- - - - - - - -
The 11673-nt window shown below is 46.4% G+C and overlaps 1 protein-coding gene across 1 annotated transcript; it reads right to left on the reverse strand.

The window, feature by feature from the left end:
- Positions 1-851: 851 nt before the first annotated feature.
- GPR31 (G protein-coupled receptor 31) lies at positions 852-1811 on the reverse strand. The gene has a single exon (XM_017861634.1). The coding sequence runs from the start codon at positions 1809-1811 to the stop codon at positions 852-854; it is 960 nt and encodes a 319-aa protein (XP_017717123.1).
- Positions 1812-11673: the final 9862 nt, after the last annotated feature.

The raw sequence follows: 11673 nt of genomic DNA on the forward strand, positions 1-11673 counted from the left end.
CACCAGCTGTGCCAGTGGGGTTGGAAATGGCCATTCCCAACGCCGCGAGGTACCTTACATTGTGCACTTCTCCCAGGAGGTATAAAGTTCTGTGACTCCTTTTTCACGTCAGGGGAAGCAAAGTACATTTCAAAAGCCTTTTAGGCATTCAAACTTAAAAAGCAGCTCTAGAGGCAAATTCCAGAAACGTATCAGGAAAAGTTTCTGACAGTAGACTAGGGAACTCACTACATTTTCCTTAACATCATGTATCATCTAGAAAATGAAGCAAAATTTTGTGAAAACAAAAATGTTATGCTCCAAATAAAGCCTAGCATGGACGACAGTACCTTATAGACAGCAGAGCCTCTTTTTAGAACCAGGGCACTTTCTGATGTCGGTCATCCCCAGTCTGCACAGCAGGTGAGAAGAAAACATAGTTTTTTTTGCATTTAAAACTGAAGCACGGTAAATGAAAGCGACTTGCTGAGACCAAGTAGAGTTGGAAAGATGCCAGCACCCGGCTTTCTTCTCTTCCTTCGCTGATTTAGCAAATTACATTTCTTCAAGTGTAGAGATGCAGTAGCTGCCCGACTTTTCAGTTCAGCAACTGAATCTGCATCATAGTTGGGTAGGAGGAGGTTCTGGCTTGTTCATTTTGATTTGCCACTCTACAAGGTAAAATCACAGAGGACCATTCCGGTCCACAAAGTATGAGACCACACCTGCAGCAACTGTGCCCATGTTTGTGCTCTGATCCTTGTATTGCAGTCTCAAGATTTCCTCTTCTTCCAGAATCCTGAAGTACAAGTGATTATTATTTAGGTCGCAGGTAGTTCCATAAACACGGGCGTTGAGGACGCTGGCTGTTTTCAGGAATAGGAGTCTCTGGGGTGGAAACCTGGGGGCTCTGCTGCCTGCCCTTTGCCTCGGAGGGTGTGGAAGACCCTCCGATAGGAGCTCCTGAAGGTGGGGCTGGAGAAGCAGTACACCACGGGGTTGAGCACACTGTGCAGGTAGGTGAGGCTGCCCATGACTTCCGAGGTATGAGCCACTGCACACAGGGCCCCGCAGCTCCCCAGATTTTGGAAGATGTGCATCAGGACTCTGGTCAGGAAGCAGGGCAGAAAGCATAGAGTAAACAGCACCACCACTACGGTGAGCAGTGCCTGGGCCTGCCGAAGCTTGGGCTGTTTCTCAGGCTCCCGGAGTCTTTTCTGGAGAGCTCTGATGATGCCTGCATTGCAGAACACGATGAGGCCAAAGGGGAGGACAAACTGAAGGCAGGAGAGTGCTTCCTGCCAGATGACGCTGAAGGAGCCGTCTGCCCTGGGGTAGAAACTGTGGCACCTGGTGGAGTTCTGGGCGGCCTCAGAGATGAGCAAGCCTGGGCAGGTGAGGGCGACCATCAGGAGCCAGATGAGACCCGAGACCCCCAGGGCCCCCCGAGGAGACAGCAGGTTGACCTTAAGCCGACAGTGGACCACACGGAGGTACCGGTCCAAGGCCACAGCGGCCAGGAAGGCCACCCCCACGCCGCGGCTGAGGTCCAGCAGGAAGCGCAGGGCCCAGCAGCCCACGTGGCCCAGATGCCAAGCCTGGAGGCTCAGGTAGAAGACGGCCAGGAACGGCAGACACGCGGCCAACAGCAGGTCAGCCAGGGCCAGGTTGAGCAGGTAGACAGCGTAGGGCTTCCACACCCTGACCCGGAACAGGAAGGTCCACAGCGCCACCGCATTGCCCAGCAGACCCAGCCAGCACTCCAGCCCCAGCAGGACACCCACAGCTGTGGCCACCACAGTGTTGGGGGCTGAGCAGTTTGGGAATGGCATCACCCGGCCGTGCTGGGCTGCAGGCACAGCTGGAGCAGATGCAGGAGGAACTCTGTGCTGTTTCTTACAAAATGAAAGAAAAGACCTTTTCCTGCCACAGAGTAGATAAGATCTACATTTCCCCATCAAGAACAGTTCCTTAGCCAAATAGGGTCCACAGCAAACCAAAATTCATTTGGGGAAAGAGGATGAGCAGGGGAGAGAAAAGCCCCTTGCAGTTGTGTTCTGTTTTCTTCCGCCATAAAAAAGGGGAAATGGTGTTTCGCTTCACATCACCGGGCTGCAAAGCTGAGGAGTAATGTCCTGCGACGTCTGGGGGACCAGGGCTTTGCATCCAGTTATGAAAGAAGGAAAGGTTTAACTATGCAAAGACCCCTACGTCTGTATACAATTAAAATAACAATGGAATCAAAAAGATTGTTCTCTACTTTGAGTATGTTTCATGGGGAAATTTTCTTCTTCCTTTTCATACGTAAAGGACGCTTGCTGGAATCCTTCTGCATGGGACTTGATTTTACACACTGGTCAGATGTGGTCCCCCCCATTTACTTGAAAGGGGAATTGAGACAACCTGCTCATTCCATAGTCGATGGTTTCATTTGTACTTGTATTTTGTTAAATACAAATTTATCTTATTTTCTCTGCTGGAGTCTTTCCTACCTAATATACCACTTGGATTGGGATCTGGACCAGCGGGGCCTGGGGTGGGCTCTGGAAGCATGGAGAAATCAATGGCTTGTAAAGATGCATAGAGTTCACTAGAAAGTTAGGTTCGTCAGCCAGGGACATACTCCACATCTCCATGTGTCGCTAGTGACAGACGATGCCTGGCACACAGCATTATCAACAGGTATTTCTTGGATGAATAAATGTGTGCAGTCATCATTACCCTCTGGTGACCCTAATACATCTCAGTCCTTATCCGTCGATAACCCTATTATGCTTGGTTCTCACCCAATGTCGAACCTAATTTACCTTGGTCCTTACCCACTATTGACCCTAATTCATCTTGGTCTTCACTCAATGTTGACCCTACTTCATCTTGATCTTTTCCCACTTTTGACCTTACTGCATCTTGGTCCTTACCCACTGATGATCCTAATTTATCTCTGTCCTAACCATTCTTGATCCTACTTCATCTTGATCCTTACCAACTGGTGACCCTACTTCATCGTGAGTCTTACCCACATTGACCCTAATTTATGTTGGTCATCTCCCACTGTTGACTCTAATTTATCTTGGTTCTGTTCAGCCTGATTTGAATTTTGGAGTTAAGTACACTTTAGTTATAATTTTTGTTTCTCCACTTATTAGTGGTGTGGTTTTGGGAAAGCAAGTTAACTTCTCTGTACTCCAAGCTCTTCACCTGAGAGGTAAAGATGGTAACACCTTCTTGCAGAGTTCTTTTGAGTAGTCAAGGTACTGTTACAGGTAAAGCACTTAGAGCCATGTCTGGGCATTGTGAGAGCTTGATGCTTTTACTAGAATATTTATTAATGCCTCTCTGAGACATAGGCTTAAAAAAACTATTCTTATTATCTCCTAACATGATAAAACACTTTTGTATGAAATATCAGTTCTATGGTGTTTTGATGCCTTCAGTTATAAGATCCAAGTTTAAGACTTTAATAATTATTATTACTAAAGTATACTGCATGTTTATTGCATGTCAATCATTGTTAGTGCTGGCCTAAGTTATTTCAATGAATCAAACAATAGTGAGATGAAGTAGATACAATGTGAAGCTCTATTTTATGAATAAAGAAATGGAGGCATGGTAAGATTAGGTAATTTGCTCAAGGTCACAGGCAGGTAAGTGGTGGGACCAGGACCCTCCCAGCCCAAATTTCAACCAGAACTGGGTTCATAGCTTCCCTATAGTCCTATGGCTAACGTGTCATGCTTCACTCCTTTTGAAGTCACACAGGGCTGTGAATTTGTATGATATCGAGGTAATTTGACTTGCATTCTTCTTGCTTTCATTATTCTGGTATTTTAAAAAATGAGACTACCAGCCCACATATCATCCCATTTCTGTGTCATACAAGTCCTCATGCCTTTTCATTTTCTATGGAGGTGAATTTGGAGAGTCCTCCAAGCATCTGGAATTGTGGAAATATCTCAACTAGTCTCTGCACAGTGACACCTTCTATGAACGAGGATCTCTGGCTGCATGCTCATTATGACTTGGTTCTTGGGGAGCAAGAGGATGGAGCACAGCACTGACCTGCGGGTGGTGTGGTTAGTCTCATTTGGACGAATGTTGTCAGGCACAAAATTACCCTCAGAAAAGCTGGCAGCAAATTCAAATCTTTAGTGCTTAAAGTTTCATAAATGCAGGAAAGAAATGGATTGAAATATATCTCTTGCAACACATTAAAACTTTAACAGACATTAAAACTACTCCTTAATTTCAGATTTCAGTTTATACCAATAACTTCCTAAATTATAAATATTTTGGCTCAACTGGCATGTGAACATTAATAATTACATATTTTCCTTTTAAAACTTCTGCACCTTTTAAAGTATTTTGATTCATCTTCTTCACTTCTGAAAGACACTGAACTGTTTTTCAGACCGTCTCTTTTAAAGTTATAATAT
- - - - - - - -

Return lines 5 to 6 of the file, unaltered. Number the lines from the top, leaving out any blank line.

- Positions 1812-11673: the final 9862 nt, after the last annotated feature.

The raw sequence follows: 11673 nt of genomic DNA on the forward strand, positions 1-11673 counted from the left end.